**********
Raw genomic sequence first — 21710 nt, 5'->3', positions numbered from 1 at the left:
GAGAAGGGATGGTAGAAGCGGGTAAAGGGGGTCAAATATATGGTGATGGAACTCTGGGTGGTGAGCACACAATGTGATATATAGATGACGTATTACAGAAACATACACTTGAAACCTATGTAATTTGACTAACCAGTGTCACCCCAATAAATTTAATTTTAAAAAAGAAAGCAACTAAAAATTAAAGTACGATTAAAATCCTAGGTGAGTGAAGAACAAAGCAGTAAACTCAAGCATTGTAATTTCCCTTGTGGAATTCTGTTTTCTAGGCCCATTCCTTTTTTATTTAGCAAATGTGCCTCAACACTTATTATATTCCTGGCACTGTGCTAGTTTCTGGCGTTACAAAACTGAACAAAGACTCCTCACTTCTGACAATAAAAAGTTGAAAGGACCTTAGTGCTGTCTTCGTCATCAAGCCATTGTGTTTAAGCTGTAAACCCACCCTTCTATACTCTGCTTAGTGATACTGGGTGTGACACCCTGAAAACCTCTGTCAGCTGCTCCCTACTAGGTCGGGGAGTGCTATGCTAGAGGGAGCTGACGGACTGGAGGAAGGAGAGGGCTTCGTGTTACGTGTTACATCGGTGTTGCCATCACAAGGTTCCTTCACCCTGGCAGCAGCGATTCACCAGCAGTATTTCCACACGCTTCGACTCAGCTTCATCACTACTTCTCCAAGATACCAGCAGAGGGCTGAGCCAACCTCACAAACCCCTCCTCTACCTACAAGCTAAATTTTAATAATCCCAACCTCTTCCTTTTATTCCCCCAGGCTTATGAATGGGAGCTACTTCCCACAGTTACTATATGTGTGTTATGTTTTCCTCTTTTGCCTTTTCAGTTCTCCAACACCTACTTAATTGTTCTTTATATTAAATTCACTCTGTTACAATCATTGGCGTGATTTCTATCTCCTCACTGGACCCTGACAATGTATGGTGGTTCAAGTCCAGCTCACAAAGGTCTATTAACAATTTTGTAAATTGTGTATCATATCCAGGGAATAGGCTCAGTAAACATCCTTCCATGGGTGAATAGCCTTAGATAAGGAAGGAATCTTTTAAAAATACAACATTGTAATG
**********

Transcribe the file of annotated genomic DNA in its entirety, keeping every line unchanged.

Raw genomic sequence first — 21710 nt, 5'->3', positions numbered from 1 at the left:
GAGAAGGGATGGTAGAAGCGGGTAAAGGGGGTCAAATATATGGTGATGGAACTCTGGGTGGTGAGCACACAATGTGATATATAGATGACGTATTACAGAAACATACACTTGAAACCTATGTAATTTGACTAACCAGTGTCACCCCAATAAATTTAATTTTAAAAAAGAAAGCAACTAAAAATTAAAGTACGATTAAAATCCTAGGTGAGTGAAGAACAAAGCAGTAAACTCAAGCATTGTAATTTCCCTTGTGGAATTCTGTTTTCTAGGCCCATTCCTTTTTTATTTAGCAAATGTGCCTCAACACTTATTATATTCCTGGCACTGTGCTAGTTTCTGGCGTTACAAAACTGAACAAAGACTCCTCACTTCTGACAATAAAAAGTTGAAAGGACCTTAGTGCTGTCTTCGTCATCAAGCCATTGTGTTTAAGCTGTAAACCCACCCTTCTATACTCTGCTTAGTGATACTGGGTGTGACACCCTGAAAACCTCTGTCAGCTGCTCCCTACTAGGTCGGGGAGTGCTATGCTAGAGGGAGCTGACGGACTGGAGGAAGGAGAGGGCTTCGTGTTACGTGTTACATCGGTGTTGCCATCACAAGGTTCCTTCACCCTGGCAGCAGCGATTCACCAGCAGTATTTCCACACGCTTCGACTCAGCTTCATCACTACTTCTCCAAGATACCAGCAGAGGGCTGAGCCAACCTCACAAACCCCTCCTCTACCTACAAGCTAAATTTTAATAATCCCAACCTCTTCCTTTTATTCCCCCAGGCTTATGAATGGGAGCTACTTCCCACAGTTACTATATGTGTGTTATGTTTTCCTCTTTTGCCTTTTCAGTTCTCCAACACCTACTTAATTGTTCTTTATATTAAATTCACTCTGTTACAATCATTGGCGTGATTTCTATCTCCTCACTGGACCCTGACAATGTATGGTGGTTCAAGTCCAGCTCACAAAGGTCTATTAACAATTTTGTAAATTGTGTATCATATCCAGGGAATAGGCTCAGTAAACATCCTTCCATGGGTGAATAGCCTTAGATAAGGAAGGAATCTTTTAAAAATACAACATTGTAATG